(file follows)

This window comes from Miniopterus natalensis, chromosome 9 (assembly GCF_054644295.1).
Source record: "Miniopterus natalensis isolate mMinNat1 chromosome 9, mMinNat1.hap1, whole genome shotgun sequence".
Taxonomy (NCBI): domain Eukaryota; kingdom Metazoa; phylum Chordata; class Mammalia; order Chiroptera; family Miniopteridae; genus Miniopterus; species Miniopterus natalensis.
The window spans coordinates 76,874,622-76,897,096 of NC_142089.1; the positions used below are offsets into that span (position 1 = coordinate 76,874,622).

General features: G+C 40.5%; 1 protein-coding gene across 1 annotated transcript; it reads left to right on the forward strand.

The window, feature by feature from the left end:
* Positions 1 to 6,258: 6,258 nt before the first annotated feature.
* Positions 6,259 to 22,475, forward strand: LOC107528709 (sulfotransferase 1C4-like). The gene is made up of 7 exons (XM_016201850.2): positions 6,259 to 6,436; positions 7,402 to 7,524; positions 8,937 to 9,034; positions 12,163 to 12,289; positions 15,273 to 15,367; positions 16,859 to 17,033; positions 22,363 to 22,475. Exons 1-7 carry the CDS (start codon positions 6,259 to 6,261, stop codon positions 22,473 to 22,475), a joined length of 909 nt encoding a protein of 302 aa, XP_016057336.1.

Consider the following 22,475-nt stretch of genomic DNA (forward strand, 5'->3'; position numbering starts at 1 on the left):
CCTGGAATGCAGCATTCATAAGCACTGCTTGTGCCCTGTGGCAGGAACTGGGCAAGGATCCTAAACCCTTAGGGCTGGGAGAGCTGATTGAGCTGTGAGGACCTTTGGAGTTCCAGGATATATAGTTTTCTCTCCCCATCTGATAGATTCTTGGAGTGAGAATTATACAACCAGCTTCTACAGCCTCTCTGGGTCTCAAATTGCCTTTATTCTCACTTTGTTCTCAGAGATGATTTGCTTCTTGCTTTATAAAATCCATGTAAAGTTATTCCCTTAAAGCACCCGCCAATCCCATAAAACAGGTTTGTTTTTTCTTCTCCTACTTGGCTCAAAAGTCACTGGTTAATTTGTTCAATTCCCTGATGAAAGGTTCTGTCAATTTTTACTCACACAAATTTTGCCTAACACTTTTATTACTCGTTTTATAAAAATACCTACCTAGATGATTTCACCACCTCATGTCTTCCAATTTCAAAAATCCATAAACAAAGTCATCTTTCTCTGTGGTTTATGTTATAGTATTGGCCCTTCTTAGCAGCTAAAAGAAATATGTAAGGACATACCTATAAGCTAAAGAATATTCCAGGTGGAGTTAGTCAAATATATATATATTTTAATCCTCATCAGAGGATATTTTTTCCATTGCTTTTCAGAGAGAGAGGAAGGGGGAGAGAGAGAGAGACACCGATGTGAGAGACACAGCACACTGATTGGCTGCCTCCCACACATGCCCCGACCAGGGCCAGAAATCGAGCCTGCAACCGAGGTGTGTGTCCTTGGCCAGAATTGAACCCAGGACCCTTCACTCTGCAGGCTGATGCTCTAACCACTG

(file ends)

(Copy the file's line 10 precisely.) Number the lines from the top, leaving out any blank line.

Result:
CCTGGAATGCAGCATTCATAAGCACTGCTTGTGCCCTGTGGCAGGAACTGGGCAAGGATCCTAAACCCTTAGGGCTGGGAGAGCTGATTGAGCTGTGAGGACCTTTGGAGTTCCAGGATATATAGTTTTCTCTCCCCATCTGATAGATTCTTGGAGTGAGAATTATACAACCAGCTTCTACAGCCTCTCTGGGTCTCAAATTGCCTTTATTCTCACTTTGTTCTCAGAGATGATTTGCTTCTTGCTTTATAAAATCCATGTAAAGTTATTCCCTTAAAGCACCCGCCAATCCCATAAAACAGGTTTGTTTTTTCTTCTCCTACTTGGCTCAAAAGTCACTGGTTAATTTGTTCAATTCCCTGATGAAAGGTTCTGTCAATTTTTACTCACACAAATTTTGCCTAACACTTTTATTACTCGTTTTATAAAAATACCTACCTAGATGATTTCACCACCTCATGTCTTCCAATTTCAAAAATCCATAAACAAAGTCATCTTTCTCTGTGGTTTATGTTATAGTATTGGCCCTTCTTAGCAGCTAAAAGAAATATGTAAGGACATACCTATAAGCTAAAGAATATTCCAGGTGGAGTTAGTCAAATATATATATATTTTAATCCTCATCAGAGGATATTTTTTCCATTGCTTTTCAGAGAGAGAGGAAGGGGGAGAGAGAGAGAGACACCGATGTGAGAGACACAGCACACTGATTGGCTGCCTCCCACACATGCCCCGACCAGGGCCAGAAATCGAGCCTGCAACCGAGGTGTGTGTCCTTGGCCAGAATTGAACCCAGGACCCTTCACTCTGCAGGCTGATGCTCTAACCACTG